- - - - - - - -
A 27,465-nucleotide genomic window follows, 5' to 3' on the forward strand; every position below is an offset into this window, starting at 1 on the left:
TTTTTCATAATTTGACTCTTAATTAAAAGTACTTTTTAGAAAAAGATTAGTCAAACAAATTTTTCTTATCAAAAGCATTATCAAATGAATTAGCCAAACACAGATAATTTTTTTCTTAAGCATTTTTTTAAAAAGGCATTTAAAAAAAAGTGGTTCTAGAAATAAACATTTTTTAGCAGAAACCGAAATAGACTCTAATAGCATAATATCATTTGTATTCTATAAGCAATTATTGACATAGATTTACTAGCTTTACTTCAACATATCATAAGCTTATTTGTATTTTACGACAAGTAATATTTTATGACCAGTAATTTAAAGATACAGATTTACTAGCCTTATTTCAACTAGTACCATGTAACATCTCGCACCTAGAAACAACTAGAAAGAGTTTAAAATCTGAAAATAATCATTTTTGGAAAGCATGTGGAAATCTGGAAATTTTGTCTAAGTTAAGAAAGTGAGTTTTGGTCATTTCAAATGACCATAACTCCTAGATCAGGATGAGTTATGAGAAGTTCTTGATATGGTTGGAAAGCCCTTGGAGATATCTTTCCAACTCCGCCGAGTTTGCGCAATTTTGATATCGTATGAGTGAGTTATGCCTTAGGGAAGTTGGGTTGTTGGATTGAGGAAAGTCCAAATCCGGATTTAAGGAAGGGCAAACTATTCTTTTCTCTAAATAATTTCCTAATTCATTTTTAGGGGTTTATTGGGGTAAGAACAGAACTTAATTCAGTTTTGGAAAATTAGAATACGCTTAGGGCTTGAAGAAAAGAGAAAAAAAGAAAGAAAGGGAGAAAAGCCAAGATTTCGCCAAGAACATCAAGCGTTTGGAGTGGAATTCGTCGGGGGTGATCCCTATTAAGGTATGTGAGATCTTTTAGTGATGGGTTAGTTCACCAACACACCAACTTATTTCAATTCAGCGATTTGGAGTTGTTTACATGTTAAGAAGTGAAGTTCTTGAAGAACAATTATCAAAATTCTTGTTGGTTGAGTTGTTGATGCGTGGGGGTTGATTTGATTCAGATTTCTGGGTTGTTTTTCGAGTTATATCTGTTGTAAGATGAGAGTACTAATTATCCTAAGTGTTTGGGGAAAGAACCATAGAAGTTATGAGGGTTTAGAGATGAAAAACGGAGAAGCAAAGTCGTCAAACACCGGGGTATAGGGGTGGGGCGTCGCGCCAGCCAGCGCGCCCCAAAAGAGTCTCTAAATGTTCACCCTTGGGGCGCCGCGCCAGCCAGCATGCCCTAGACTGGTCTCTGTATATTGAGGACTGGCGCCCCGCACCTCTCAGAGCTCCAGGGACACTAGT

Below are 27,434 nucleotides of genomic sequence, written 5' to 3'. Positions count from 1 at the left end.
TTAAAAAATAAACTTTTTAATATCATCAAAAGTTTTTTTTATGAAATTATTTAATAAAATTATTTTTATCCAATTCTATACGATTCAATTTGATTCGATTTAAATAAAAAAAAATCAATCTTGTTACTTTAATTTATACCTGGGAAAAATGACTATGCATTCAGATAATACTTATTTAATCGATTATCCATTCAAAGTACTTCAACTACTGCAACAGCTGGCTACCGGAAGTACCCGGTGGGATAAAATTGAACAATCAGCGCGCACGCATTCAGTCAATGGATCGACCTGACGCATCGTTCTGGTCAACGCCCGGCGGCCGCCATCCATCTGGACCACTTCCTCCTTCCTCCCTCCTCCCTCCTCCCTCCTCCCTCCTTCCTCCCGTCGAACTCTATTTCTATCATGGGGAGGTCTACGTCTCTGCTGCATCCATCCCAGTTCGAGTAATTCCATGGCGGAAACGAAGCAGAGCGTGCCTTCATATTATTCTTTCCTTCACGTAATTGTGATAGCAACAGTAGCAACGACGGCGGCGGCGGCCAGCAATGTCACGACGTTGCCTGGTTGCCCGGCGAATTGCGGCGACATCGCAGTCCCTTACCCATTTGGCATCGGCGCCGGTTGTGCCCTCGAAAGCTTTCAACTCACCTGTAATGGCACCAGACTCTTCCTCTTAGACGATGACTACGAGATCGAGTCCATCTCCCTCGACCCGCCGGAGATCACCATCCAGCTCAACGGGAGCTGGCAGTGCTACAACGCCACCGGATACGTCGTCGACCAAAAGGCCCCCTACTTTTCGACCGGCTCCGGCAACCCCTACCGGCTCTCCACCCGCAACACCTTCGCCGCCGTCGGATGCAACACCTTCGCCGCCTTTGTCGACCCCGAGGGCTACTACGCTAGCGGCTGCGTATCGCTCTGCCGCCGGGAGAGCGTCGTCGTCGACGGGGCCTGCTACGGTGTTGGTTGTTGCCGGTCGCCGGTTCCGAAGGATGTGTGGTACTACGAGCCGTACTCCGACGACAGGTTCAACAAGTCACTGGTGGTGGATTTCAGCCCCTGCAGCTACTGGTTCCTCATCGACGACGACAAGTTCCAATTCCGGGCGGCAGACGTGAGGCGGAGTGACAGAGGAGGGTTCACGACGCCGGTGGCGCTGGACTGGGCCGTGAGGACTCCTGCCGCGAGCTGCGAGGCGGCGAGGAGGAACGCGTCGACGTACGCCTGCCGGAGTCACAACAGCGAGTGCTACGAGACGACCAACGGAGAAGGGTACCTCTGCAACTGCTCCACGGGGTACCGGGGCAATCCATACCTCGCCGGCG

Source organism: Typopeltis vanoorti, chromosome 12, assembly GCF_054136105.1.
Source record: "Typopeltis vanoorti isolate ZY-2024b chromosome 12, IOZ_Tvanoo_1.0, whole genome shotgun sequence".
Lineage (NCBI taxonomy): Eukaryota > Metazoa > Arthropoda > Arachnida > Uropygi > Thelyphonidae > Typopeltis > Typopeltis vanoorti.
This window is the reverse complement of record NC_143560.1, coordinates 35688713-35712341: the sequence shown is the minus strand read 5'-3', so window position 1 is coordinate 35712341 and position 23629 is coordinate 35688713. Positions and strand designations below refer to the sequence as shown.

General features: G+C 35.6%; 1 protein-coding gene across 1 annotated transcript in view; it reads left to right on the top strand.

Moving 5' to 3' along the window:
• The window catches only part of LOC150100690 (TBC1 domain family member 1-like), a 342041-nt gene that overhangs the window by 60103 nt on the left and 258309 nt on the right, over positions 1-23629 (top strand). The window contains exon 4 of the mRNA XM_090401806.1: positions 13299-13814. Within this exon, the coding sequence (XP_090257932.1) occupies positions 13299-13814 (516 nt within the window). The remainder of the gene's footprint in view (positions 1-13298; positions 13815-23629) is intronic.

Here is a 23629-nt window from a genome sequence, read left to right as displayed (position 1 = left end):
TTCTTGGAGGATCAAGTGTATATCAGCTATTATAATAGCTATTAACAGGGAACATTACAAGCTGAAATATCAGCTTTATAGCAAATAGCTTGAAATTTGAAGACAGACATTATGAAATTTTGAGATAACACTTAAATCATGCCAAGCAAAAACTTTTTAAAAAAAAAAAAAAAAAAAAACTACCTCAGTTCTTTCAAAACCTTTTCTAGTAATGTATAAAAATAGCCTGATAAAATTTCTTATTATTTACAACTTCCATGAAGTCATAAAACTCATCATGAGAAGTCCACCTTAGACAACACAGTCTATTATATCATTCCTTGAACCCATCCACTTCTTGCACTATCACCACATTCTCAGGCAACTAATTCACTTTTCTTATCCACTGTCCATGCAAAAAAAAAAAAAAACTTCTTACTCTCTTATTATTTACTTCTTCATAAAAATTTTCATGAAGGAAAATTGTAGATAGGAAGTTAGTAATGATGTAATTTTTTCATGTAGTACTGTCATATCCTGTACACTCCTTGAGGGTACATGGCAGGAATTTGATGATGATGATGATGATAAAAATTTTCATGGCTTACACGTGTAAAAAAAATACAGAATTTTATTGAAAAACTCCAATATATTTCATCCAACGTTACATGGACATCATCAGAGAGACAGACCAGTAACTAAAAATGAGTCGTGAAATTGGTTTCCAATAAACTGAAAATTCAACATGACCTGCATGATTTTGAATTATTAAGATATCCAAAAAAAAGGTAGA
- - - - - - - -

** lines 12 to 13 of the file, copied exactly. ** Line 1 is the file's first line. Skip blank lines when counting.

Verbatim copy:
Here is a 23629-nt window from a genome sequence, read left to right as displayed (position 1 = left end):
TTCTTGGAGGATCAAGTGTATATCAGCTATTATAATAGCTATTAACAGGGAACATTACAAGCTGAAATATCAGCTTTATAGCAAATAGCTTGAAATTTGAAGACAGACATTATGAAATTTTGAGATAACACTTAAATCATGCCAAGCAAAAACTTTTTAAAAAAAAAAAAAAAAAAAAACTACCTCAGTTCTTTCAAAACCTTTTCTAGTAATGTATAAAAATAGCCTGATAAAATTTCTTATTATTTACAACTTCCATGAAGTCATAAAACTCATCATGAGAAGTCCACCTTAGACAACACAGTCTATTATATCATTCCTTGAACCCATCCACTTCTTGCACTATCACCACATTCTCAGGCAACTAATTCACTTTTCTTATCCACTGTCCATGCAAAAAAAAAAAAAAACTTCTTACTCTCTTATTATTTACTTCTTCATAAAAATTTTCATGAAGGAAAATTGTAGATAGGAAGTTAGTAATGATGTAATTTTTTCATGTAGTACTGTCATATCCTGTACACTCCTTGAGGGTACATGGCAGGAATTTGATGATGATGATGATGATAAAAATTTTCATGGCTTACACGTGTAAAAAAAATACAGAATTTTATTGAAAAACTCCAATATATTTCATCCAACGTTACATGGACATCATCAGAGAGACAGACCAGTAACTAAAAATGAGTCGTGAAATTGGTTTCCAATAAACTGAAAATTCAACATGACCTGCATGATTTTGAATTATTAAGATATCCAAAAAAAAGGTAGA